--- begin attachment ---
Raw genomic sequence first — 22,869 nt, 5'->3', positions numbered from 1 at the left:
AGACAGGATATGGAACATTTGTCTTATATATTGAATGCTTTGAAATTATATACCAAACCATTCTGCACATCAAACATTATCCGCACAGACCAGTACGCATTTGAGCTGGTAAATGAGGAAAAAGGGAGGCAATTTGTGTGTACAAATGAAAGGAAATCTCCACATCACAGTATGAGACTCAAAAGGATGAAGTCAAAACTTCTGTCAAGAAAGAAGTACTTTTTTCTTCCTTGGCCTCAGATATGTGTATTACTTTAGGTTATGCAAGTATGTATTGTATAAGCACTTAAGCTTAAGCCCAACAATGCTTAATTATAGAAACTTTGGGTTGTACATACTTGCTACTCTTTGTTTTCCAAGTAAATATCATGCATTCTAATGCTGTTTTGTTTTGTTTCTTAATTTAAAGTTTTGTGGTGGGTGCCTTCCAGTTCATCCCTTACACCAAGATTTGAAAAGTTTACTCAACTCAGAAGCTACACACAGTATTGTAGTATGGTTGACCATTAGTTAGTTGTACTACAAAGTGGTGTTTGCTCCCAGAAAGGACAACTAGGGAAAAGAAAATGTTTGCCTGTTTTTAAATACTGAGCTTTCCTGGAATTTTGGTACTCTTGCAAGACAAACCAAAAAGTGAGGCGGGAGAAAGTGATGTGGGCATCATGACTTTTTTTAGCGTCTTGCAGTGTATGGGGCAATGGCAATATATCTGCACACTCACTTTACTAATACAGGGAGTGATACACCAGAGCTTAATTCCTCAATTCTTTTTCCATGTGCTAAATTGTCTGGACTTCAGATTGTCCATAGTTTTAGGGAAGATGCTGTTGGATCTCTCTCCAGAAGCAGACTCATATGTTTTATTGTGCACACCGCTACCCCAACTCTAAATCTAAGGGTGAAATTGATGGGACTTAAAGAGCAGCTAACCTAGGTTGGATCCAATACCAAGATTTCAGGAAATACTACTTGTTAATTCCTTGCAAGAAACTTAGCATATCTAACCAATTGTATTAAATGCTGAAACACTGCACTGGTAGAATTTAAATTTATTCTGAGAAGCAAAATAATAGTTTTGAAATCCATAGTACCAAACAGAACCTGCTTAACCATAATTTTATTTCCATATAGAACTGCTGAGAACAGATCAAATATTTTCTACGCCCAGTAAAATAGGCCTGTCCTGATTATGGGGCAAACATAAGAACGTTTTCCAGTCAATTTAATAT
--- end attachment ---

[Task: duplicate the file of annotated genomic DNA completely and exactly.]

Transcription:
Raw genomic sequence first — 22,869 nt, 5'->3', positions numbered from 1 at the left:
AGACAGGATATGGAACATTTGTCTTATATATTGAATGCTTTGAAATTATATACCAAACCATTCTGCACATCAAACATTATCCGCACAGACCAGTACGCATTTGAGCTGGTAAATGAGGAAAAAGGGAGGCAATTTGTGTGTACAAATGAAAGGAAATCTCCACATCACAGTATGAGACTCAAAAGGATGAAGTCAAAACTTCTGTCAAGAAAGAAGTACTTTTTTCTTCCTTGGCCTCAGATATGTGTATTACTTTAGGTTATGCAAGTATGTATTGTATAAGCACTTAAGCTTAAGCCCAACAATGCTTAATTATAGAAACTTTGGGTTGTACATACTTGCTACTCTTTGTTTTCCAAGTAAATATCATGCATTCTAATGCTGTTTTGTTTTGTTTCTTAATTTAAAGTTTTGTGGTGGGTGCCTTCCAGTTCATCCCTTACACCAAGATTTGAAAAGTTTACTCAACTCAGAAGCTACACACAGTATTGTAGTATGGTTGACCATTAGTTAGTTGTACTACAAAGTGGTGTTTGCTCCCAGAAAGGACAACTAGGGAAAAGAAAATGTTTGCCTGTTTTTAAATACTGAGCTTTCCTGGAATTTTGGTACTCTTGCAAGACAAACCAAAAAGTGAGGCGGGAGAAAGTGATGTGGGCATCATGACTTTTTTTAGCGTCTTGCAGTGTATGGGGCAATGGCAATATATCTGCACACTCACTTTACTAATACAGGGAGTGATACACCAGAGCTTAATTCCTCAATTCTTTTTCCATGTGCTAAATTGTCTGGACTTCAGATTGTCCATAGTTTTAGGGAAGATGCTGTTGGATCTCTCTCCAGAAGCAGACTCATATGTTTTATTGTGCACACCGCTACCCCAACTCTAAATCTAAGGGTGAAATTGATGGGACTTAAAGAGCAGCTAACCTAGGTTGGATCCAATACCAAGATTTCAGGAAATACTACTTGTTAATTCCTTGCAAGAAACTTAGCATATCTAACCAATTGTATTAAATGCTGAAACACTGCACTGGTAGAATTTAAATTTATTCTGAGAAGCAAAATAATAGTTTTGAAATCCATAGTACCAAACAGAACCTGCTTAACCATAATTTTATTTCCATATAGAACTGCTGAGAACAGATCAAATATTTTCTACGCCCAGTAAAATAGGCCTGTCCTGATTATGGGGCAAACATAAGAACGTTTTCCAGTCAATTTAATAT